If Laws Are Set in Stone to Prevent Discrimination, Why Is Discrimination A Problem?

There are times when we think that we know the laws of the land, but do we really know them. I asked several people about their rights as a citizen. I was surprised that many individuals did not know their rights on jobs, are in the general public. When I was coming up in school, they taught us civics. It is a shame that many people do not know anything about civics. I asked another person did they know what civics was. The reply was, that they believe it was something that dealt with an alien take over of the world. I could not do nothing but laugh. Whatever alien that has taken over the world is from the planet ignoramus. Whatever happened, it erased knowledge of the past and is now on course of a scary future.gay2

Government and most states’ laws prohibit workplace race bigotry. In fact, Title VII — the federal law that forbids race discrimination — has recently been on the books for almost five decades now. However, apparently, some business employers have not gotten the message, because racial discrimination still happens more often than anyone wants to believe. Inside fact, it is the most common type of discrimination employees are accountable to the Equal Employment Opportunity Commission, the federal agency that enforces Title VII.

Discrimination pays a very high price, both from the victims and from the companies that let it occur. Legal cases in recent times have proven this point, as large companies have experienced to pay for a huge amount to compensate the sufferers of competition discrimination and also to pay for their complicity in motivating or allowing a discriminatory atmosphere to prosper in the work environment.
An employer does race discrimination when it makes job judgments by nationality or when it retreats into seemingly unbiased job guidelines that disproportionately affect members of a particular contest.

Federal and most states’ laws and regulations prohibit race elegance in every aspect of employment, including employing, firing, promotions, compensation, job training, discipline, and termination.

Whenever an employer deliberately public out candidates or employees of a particular race for less favorable treatment, that is “disparate treatment” discrimination. However, the burden falls more heavily on employees of a particular race, that is “disparate impact” discrimination.

An employee who makes a disparate treatment claim alleges that he or she was handled differently than other employees who were in similar situations, due to employee’s competition. For example, a boss promotes only white employees to remedies positions, requires only job seekers of a certain race to submit to drug tests, or refuses to allow employees of certain races to deal with customers.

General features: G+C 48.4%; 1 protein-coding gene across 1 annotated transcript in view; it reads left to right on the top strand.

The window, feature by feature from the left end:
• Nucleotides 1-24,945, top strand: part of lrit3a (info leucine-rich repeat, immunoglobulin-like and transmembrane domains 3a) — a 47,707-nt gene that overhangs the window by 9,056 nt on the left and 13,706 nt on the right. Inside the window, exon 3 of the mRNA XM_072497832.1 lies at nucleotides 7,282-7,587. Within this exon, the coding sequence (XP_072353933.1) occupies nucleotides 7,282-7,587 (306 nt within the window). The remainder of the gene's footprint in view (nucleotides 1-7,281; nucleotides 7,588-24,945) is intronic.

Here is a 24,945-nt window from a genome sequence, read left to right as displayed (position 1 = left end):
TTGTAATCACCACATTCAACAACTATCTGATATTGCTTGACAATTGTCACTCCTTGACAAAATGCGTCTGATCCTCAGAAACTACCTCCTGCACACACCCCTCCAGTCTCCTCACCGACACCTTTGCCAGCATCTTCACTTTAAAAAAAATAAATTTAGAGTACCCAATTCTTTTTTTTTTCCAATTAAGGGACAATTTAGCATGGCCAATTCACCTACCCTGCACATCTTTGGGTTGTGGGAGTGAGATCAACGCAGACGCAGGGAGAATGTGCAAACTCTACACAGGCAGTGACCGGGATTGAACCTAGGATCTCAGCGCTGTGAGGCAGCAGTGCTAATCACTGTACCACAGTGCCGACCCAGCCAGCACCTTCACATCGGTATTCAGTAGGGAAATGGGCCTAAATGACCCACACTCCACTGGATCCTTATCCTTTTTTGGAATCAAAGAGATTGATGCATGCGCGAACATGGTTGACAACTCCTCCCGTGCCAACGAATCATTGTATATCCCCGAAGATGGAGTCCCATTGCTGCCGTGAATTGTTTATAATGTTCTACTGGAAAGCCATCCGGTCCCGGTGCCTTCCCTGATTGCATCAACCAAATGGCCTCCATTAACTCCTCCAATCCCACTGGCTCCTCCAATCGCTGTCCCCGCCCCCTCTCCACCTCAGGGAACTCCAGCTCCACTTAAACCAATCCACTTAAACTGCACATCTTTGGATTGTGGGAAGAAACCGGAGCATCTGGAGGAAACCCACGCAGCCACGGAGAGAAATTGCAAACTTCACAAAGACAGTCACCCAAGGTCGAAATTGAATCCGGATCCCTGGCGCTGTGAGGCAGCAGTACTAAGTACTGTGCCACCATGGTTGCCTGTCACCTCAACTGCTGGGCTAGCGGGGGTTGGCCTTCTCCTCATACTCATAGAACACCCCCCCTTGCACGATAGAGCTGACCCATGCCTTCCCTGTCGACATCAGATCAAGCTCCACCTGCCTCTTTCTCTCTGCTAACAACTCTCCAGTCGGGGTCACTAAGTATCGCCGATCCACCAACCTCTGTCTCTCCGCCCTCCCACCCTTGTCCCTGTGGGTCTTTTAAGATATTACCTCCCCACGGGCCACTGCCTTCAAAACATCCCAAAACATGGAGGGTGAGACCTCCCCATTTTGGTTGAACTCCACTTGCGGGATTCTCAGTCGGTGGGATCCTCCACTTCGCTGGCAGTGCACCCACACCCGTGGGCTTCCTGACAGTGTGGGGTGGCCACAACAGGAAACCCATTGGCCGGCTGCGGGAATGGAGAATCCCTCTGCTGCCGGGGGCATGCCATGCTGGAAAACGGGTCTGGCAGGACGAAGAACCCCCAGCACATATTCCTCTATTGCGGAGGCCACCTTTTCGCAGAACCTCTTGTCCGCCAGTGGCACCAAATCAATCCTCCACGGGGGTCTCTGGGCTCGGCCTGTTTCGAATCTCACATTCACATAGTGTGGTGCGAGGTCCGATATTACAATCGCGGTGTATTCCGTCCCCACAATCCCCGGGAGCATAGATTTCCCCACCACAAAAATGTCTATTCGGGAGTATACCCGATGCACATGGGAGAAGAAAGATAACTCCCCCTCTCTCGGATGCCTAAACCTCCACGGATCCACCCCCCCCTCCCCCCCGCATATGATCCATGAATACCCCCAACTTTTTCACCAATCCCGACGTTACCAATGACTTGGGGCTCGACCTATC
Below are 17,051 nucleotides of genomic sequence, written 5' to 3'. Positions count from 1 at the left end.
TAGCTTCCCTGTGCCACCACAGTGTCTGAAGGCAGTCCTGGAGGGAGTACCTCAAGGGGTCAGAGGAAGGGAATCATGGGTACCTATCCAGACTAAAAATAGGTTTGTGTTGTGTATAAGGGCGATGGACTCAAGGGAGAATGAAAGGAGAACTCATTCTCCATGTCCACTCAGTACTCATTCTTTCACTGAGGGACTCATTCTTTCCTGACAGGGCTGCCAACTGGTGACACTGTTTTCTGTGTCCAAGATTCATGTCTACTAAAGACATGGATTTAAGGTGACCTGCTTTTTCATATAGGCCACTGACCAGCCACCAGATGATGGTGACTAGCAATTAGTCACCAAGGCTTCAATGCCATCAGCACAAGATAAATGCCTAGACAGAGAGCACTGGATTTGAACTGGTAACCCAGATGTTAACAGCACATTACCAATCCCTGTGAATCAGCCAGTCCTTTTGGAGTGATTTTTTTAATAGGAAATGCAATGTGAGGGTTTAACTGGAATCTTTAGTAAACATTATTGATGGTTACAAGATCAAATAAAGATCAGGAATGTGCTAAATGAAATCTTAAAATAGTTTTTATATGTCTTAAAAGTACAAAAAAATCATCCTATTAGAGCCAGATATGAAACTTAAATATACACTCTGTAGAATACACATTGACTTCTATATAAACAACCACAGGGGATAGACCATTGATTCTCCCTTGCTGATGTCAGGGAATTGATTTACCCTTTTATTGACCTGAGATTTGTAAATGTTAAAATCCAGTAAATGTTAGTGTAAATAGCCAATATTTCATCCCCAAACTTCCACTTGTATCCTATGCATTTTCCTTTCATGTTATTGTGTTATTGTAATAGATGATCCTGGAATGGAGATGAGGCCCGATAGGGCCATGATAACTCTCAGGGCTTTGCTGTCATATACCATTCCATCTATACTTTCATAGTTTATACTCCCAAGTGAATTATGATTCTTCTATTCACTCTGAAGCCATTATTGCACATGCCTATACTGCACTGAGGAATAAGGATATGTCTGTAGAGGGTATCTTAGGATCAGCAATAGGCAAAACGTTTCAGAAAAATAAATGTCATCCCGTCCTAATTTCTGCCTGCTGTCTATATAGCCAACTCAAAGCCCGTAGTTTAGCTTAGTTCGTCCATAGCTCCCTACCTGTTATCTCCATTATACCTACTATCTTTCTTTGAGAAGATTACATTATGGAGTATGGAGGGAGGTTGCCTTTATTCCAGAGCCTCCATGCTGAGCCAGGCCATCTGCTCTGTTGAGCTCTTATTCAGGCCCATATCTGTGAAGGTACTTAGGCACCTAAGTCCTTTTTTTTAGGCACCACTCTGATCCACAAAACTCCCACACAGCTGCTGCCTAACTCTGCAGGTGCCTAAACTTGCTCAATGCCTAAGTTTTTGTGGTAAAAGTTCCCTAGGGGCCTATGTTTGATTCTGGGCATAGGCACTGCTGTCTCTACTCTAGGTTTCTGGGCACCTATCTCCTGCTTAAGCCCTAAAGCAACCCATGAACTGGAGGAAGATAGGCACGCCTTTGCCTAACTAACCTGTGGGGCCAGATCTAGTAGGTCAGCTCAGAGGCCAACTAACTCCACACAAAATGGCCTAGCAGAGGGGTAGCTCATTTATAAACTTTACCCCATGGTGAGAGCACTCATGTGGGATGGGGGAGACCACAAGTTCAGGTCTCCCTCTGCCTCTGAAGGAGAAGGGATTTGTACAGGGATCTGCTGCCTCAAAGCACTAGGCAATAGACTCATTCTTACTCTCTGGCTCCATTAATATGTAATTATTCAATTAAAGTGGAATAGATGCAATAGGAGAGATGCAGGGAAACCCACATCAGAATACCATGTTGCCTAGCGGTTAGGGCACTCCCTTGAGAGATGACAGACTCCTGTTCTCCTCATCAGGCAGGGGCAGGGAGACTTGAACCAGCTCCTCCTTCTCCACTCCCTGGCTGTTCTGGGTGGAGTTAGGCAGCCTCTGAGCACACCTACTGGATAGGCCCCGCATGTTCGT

An employer that discriminates by physical characteristics associated with a particular race — such as hair texture or color, skin color, or facial features — also commits disparate treatment discrimination.
In a disparate impact legal action, the employee does not state that the employer purposely singled out employees of a particular race for bad treatment. Instead, the employee claims that the employer’s apparently neutral policy, rule, or practice has a disproportionately negative effect on users of a particular competition.

For example, a work policy requiring men to be clean-shaven may discriminate against African-American men, who are more likely to experience Pseudofolliculitis barbae (a painful skin condition triggered and exacerbated by shaving). A minimum height need may screen out excessive numbers of Asian Us and Latino job candidates. Analysis on hiring any applicant with an arrest or conviction record could disproportionately affect Latino and Black men.

If an employee implies that a particular policy has a disproportionate impact on members of the particular race, the employer can defend the plan by showing that there is a legitimate, important, job-related reason that necessitates the policy. For example, a height requirement might be justified if the employer can present that an employee must be at least a certain level to operate a particular type of machinery. However, an employer would be hard-pressed to justify a level requirement for a office position.

Harassment is also restricted. Harassment is any behavior based on a person’s actions that create an overwhelming, hostile, or offensive work environment or interferes with the individual’s works performance. Harassing might include racial slurs, jokes in regards to a particular ethnic group, physical acts of significance to a certain racial group.

Not every joke or inappropriate remark could be harassment, from a legal perspective. Place of work conduct must be unwelcome. Also it must be adequately severe or pervasive to change the conditions and conditions of the victim’s employment, to qualify as harassment. If the conduct is extreme, an individual incident might be enough to create a hostile environment. Physical assault, use of “the N-word, ” or hanging a noose, for example, might be so threatening and insulting as to be a nuisance. In the event the comments or functions are much less offensive, they will constitute harassment if they often happen enough to change the workplace surroundings.

Reference
What Is Race Discrimination? | Nolo.com. (n.d.). Retrieved from http://www.nolo.com/legal-encyclopedia/fighting-race-national-origin-discriminat

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